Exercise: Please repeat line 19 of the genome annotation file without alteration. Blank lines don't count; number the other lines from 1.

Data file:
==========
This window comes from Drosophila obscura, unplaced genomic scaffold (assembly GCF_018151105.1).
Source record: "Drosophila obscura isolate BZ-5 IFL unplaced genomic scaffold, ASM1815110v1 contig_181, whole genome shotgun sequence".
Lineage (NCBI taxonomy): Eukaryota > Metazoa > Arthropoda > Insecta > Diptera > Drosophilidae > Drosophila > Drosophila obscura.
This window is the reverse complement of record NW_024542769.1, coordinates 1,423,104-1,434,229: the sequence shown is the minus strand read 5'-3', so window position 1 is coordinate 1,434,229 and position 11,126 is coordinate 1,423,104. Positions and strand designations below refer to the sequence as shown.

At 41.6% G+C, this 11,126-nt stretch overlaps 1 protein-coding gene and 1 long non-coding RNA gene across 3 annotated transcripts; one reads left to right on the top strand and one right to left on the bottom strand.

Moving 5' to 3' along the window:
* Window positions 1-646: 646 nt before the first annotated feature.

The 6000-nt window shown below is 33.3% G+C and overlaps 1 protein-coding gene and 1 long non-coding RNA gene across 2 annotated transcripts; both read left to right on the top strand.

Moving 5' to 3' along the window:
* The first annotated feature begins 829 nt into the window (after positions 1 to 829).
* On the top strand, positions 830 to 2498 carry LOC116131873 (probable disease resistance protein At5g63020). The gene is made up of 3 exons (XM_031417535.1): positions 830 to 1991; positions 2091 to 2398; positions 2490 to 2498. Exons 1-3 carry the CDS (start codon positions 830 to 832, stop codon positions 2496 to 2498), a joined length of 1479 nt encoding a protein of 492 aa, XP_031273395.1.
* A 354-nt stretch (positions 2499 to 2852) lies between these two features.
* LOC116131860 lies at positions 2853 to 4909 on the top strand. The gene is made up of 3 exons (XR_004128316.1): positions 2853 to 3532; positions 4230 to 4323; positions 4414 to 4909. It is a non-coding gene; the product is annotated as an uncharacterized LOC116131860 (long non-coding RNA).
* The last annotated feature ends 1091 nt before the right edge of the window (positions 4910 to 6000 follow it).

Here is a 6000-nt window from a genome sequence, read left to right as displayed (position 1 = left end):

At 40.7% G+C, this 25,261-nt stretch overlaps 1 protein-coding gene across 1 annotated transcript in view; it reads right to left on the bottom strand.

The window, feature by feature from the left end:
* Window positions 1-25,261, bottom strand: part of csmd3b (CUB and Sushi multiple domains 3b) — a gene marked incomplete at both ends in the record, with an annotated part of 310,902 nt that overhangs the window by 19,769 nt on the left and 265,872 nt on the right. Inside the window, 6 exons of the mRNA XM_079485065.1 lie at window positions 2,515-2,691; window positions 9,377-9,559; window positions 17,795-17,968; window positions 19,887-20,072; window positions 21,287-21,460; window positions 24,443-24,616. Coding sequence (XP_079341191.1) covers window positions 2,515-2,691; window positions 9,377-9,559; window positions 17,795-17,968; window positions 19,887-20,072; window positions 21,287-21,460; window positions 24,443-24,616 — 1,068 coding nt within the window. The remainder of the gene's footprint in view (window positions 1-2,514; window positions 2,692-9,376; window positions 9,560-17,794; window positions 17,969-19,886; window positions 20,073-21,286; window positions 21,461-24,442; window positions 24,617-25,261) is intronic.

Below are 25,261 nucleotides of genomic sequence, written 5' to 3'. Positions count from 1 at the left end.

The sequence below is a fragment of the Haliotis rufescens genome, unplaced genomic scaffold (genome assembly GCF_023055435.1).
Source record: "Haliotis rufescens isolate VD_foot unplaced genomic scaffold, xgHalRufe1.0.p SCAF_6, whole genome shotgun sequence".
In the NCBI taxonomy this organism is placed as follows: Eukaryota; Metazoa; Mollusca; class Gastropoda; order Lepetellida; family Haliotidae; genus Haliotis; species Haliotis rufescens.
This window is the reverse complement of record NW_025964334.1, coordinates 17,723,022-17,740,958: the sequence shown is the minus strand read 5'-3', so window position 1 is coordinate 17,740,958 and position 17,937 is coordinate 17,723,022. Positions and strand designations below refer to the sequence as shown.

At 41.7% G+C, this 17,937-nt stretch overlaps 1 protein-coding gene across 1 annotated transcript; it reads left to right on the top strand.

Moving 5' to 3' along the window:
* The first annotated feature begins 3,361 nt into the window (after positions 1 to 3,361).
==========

Below are 25,261 nucleotides of genomic sequence, written 5' to 3'. Positions count from 1 at the left end.